More than that, but this isn’t a psalm from someone who is sitting quietly amongst his scrolls, shut away from the world.  The person who wrote this was facing real life with its challenges and difficulties, and – we can see from the way he writes in places – the questions and criticisms of those who don’t share his belief.

The psalmist’s spirituality has what has been described as a “warm doctrine of God.” The God of this psalm is not withdrawn or neutral; he is present and available to the person who reaches out to Him in times of challenge or perplexity.

The psalmist had a faith very firmly grounded in what he knew of God. His spirituality wasn’t something he made up as he went along, but at every point he turned back to let his life be formed and re-formed according to the word of the Lord. For us, at a point in history after Christ’s incarnation, our knowledge of God has expanded to include what that brought to our understanding; the gospels, the creeds of the early church, and the foundation of the tradition in which we have been nurtured.

A further thing to note about this psalm is that it is not an expression of purely individual faith. Whatever the circumstances in which it was written, it was incorporated into the sung worship of the Jerusalem temple, and has continued to be part of the corporate prayer life of both Jews and Christians to this day. Even our use of it this morning is intended to be as much an exercise of prayer and worship as of intellectual processing. It points us to the fact that we connect with God at times in each other’s company and even through each other, through mutual service and the sharing of our gifts and wisdom. And it points us to the fact that God’s self-revelation impacts the decisions and priorities not just of individuals but of communities.

But let me come back to the questions I started with this morning. Is spirituality a bit of a smorgasbord, something from which we can pick and choose as we wish to enhance our faith? I suggest that the psalm we’ve read this morning offers us a qualified answer which says, “yes and no.” Yes, spirituality, even for Christians, offers us a huge variety of ways to connect with God and discern His will. Even the diversity of Scripture shows us that; we can pray and meditate our way through the Bible from Genesis to Revelation and encounter a huge variety of genres of writing, of moods, of characters and stories.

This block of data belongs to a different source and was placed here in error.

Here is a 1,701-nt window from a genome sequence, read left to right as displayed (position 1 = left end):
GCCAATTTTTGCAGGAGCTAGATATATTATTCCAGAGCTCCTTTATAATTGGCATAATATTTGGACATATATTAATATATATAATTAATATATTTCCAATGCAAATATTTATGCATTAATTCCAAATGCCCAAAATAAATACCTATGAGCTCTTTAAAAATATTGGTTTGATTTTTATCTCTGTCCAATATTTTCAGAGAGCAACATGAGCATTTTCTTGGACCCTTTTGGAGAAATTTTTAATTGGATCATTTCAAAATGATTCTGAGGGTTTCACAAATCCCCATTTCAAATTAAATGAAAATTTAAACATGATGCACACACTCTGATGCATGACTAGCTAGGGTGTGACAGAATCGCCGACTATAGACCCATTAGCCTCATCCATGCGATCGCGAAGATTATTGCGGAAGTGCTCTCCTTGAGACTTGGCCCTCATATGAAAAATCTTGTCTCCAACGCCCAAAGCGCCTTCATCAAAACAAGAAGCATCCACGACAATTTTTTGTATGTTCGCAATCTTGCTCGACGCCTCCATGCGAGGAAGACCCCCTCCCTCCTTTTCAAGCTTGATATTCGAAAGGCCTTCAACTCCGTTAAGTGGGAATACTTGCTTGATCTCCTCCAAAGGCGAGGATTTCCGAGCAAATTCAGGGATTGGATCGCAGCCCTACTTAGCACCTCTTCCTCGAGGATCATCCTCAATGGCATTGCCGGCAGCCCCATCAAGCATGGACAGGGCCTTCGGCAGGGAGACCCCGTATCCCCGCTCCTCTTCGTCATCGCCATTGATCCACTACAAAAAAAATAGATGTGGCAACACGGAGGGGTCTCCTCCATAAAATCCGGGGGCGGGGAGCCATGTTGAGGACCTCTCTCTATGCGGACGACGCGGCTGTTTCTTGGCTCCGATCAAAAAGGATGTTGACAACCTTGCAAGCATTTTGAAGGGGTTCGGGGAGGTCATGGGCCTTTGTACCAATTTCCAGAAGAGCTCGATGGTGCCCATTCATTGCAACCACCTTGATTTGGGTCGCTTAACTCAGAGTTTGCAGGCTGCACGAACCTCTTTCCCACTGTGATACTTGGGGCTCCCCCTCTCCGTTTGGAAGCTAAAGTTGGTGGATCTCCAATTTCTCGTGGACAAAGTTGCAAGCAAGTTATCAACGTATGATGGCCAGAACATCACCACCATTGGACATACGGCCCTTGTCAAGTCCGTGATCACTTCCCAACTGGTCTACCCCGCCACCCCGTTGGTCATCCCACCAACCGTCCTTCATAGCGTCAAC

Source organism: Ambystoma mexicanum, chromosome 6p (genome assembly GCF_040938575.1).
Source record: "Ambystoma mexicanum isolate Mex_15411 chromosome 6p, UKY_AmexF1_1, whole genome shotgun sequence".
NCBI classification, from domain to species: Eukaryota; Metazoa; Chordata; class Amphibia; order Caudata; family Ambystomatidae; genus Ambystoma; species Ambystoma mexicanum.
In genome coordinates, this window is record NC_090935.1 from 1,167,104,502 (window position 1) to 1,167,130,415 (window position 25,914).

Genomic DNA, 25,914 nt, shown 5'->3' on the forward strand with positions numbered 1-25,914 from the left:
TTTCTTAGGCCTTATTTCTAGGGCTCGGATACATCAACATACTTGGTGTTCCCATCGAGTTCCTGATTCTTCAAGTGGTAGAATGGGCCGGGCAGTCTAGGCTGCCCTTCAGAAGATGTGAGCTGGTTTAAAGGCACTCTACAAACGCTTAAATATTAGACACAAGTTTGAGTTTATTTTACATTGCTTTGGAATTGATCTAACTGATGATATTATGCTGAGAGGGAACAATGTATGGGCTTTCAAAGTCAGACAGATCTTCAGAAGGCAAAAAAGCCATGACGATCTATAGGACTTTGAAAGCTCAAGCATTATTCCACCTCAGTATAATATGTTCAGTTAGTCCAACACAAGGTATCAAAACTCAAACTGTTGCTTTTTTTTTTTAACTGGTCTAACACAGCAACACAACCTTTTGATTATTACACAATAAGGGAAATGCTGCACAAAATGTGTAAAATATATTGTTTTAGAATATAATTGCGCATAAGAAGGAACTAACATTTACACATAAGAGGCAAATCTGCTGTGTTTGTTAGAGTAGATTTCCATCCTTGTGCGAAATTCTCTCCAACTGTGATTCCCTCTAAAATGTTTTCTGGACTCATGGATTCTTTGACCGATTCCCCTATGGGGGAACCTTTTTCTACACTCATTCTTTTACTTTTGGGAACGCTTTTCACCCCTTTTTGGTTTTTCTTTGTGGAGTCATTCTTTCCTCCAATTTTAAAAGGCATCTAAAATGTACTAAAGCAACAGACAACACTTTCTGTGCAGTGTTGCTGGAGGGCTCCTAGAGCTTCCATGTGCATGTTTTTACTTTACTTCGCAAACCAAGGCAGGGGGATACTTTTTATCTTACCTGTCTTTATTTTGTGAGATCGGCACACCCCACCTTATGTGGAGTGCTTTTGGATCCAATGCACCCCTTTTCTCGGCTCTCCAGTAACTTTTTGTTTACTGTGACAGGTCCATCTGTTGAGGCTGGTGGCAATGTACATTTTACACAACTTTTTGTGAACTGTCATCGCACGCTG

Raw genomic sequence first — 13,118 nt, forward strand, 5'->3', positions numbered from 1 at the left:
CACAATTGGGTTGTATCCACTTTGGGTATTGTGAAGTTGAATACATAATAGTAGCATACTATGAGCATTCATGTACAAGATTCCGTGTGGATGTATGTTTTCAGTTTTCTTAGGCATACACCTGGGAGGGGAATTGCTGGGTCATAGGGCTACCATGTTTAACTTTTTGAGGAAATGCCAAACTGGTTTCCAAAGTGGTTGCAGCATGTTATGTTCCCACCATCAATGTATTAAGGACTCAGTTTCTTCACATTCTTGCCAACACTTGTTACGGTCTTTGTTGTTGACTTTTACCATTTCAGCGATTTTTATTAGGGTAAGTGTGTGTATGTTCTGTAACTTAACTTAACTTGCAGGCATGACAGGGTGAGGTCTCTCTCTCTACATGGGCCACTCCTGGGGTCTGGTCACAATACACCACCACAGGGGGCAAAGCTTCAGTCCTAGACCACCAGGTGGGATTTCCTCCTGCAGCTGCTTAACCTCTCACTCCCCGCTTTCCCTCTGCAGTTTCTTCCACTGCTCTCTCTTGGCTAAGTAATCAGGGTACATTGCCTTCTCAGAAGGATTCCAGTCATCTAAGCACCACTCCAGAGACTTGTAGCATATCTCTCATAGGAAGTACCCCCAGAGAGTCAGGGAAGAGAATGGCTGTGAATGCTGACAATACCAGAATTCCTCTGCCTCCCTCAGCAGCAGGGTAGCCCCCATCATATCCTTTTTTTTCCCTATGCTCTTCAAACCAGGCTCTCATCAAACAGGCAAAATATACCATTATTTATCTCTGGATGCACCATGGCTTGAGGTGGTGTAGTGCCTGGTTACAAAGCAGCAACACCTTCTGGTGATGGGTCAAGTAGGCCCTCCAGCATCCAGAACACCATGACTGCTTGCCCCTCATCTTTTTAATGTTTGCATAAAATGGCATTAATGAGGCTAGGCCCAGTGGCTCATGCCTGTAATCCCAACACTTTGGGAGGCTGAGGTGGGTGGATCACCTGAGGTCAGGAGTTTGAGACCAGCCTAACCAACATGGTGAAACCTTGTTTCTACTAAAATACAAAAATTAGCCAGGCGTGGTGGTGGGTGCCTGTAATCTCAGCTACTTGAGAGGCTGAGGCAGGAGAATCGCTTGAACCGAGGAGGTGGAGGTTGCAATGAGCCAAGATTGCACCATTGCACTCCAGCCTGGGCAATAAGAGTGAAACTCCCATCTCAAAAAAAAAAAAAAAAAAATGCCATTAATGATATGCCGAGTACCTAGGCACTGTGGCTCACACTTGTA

At the same time, the psalm also says, no, Christian spirituality – Godly spirituality – isn’t entirely undetermined. It is a response to God’s love and self-revelation in Christ. Christian spirituality includes the imperative to obedience, to trust and faith, to coming back again and again to the touchstones we have in Scripture and in tradition, to ensure that we are firmly anchored in the life of faith. It highlights the necessity of facing up to the things in life of which we are afraid, and points us to the resources we have to do so.

The question of what it means to be faithfully Christian is real and urgent.  It has consequences for our identity and ethos. It is in being faithful to the teaching about God in Christ, that we can have a healthy spirituality which makes our religion a worthwhile endeavour; which gives us a set of resources – map and guidance, as I put it earlier – which we can share with others longing for truth and hope.

The rise of the “spiritual but not religious” crowd need send us neither into panic nor into ideological bunkers; but rather we ought to look to the treasuries of millennia of resources, to enrich first ourselves, and then others around us, as we all seek to make something of the pilgrimage of life.